DOJ, CFPB warn financiers over military rights

Auto finance companies were sent a joint letter from the US Department of Justice (DOJ) and the Consumer Financial Protection Bureau (CFPB) offering them additional protection to military families under the Servicemembers Civil Relief Act (SCRA).

The CFPB said in a statement, while non-military borrowers have the same rights as servicemembers, SCRA provides additional rights to protect people in the armed forces and their families from unique financial challenges. Press release Friday (July 29).

Rohit Chopra, director, CFPB, said, “auto finance companies that follow rules should not be harmed by competitors who violate the legal rights of military families.” “The CFPB is closely monitoring the auto finance industry to ensure that service members and their families are being treated fairly.”

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The CFPB, referring to its research, found that civilians serving in the military took out more auto loan loans at a younger age than civilians, partly because of the need for transportation while they were at a military base.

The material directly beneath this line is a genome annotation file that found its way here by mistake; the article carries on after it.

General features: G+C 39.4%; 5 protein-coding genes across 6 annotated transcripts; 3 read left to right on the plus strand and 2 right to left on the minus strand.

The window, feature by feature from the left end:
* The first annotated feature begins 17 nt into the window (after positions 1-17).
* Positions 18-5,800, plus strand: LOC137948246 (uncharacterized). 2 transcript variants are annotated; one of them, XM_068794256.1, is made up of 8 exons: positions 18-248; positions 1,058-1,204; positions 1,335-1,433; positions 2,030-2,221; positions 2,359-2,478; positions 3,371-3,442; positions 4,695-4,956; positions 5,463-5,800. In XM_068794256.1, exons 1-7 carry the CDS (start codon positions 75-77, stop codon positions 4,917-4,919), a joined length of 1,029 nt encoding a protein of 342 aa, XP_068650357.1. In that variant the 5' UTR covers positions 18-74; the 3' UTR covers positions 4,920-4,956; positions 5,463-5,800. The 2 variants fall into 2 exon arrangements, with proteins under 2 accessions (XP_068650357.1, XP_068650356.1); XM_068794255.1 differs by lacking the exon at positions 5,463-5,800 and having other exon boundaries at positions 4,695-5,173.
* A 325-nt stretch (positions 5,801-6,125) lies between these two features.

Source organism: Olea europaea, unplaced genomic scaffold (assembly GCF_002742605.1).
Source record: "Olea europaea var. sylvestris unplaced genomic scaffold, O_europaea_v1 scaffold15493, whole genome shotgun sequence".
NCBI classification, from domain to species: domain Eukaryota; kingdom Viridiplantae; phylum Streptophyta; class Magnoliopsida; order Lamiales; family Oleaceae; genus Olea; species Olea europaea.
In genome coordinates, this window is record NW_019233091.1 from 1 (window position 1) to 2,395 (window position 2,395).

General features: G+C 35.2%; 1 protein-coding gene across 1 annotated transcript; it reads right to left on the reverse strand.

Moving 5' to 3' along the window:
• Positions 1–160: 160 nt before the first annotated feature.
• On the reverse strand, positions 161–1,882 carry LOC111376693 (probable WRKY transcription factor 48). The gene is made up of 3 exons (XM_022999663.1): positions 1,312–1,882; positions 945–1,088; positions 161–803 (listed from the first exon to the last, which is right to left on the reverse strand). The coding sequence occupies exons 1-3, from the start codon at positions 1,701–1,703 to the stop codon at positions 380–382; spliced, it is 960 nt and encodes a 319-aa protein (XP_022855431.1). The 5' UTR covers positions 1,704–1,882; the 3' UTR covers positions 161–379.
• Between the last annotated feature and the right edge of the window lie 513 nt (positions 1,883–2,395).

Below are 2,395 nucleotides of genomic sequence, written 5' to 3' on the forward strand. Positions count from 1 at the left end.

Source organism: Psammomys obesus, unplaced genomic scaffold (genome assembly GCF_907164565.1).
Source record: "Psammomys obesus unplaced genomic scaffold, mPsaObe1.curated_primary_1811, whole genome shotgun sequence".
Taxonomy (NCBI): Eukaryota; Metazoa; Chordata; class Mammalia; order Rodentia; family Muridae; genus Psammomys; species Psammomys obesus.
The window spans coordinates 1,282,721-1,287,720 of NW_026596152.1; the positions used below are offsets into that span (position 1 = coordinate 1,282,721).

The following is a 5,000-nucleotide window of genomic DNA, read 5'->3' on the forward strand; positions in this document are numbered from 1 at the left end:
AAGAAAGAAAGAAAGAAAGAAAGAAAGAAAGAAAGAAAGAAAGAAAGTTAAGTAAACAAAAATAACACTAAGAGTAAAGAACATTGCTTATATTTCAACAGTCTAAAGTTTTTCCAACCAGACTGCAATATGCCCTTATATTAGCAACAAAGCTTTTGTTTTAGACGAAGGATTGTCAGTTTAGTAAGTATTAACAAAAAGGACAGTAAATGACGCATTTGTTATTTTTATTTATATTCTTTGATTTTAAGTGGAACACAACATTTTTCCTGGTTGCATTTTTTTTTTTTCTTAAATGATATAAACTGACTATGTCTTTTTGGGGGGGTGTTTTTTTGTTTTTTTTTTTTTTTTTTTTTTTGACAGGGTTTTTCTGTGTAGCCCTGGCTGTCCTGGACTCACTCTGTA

The release indicated that servicemembers are also more likely to be targeted by predatory lending practices because they enter the military with financial inexperience while paying regular salaries.

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“The Civil Rights Division is entrusted with the responsibility of ensuring that the rights of the brave men and women of our nation’s armed forces are protected from discrimination and unfair treatment,” the Assistant Attorney General said. kristen clark,

“We work every day to ensure that these rights, including those related to auto financing, are protected through litigation, outreach and policy development,” Clark said.

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The purpose of the letter is to ensure that auto finance companies are aware of key provisions within the SCRA, including wrongful vehicle possession, vehicle lease termination provisions, interest rate benefits and other details.


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